The R1-billion election campaign

Last week the African National Congress’s (ANC) head of elections, Nomvula Mokonyane, revealed that the party had, to date, spent in excess of R1-billion on its local government election campaign.


The amount seems exorbitant given that other political parties will also be spending additional (albeit lesser) amounts on their campaigns.

Unfortunately none of the large political parties are open about funding sources or what they spend on gaining political office. As a result there was rife speculation as to whether the amount referred was accurate and, if so, whether the costs of election campaigning were not exorbitant.

After Mokonyane’s statement several independent candidates standing as wards candidates indicated they would be spending between R70 000 and R100 000 on their very localised campaigns. If the ANC was to spend a R100 000 (the upper limit suggested) on campaigning in the 4 392 wards their campaign budget would come to about R0.45 -billion. This is less than half the amount indicated by Mokonyane. Perhaps the ANC has had more intensive campaigning and has not been able to leverage significant economies of scale associated with large campaigns.


If the R1-billion figure is accepted the question arises as to whether this is a worthwhile investment for the party. There are direct financial benefits of holding council positions in the form of the salary paid to the elected councillors. Over and above this there are other benefits in terms of influence, allocation of budgets, awarding of contracts etc. Putting the latter aside we can see what the direct financial returns of the campaign are.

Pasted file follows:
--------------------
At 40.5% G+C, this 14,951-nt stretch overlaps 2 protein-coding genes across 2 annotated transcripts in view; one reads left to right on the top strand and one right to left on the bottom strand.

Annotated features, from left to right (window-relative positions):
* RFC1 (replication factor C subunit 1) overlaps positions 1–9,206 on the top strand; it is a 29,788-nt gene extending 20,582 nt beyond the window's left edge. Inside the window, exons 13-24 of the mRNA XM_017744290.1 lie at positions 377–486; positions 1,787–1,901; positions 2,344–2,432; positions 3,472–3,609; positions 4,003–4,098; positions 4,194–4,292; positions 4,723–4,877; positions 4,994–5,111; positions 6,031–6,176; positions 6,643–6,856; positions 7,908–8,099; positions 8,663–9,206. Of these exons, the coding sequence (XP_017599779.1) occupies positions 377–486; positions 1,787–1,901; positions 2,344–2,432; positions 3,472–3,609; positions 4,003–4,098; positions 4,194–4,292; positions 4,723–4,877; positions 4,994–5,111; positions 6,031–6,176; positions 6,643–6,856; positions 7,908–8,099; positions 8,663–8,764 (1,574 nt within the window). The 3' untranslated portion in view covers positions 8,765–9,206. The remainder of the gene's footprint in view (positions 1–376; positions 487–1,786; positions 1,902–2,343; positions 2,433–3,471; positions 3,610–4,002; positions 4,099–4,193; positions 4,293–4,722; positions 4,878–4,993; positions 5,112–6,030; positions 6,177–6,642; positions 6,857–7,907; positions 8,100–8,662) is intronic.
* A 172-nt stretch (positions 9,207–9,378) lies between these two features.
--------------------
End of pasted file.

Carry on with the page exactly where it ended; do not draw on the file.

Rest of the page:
Each year South Africa spends approximately R3-billion a year on salaries for councillors. Should the ANC get only half of all the council positions available the financial benefit to ANC councillors is R1.5-billion each year for a period of five years. The R1-billion investment nets a R7.5-billion return. The campaign costs are certainly rewarding for those who win municipal office. However these salaries are paid to the councillor and not the party. The question arises as to why the party invests in getting the candidates elected? Do the benefits arise solely from the influence members exert within municipalities?


This does not appear to be the case. Councillors elected on party tickets routinely pay a proportion of their salaries to their party. Although the proportion is not published it is reputed to be as much as 20% of their councillors’ salaries. If ANC councillors pay 20% of their salaries over the five year term the partys’ R1-billion investment is recovered if it wins more than one-third of the available seats. The ANC is likely to get closer to two-thirds of the available seats effectively doubling the return on its R1-billion investment in the election.


While the remuneration of holding political office is attractive the benefits lie less in the salaries paid than in the influence associated setting policy, awarding contracts, influencing who fills municipal posts etc. This influence has benefits (financial and other) over-and-above that gained by taking a cut of councillors earnings. For the ANC the  financial benefit of  20% of councillors salaries yields a handsome return on paying for  a R1-billion election campaign.


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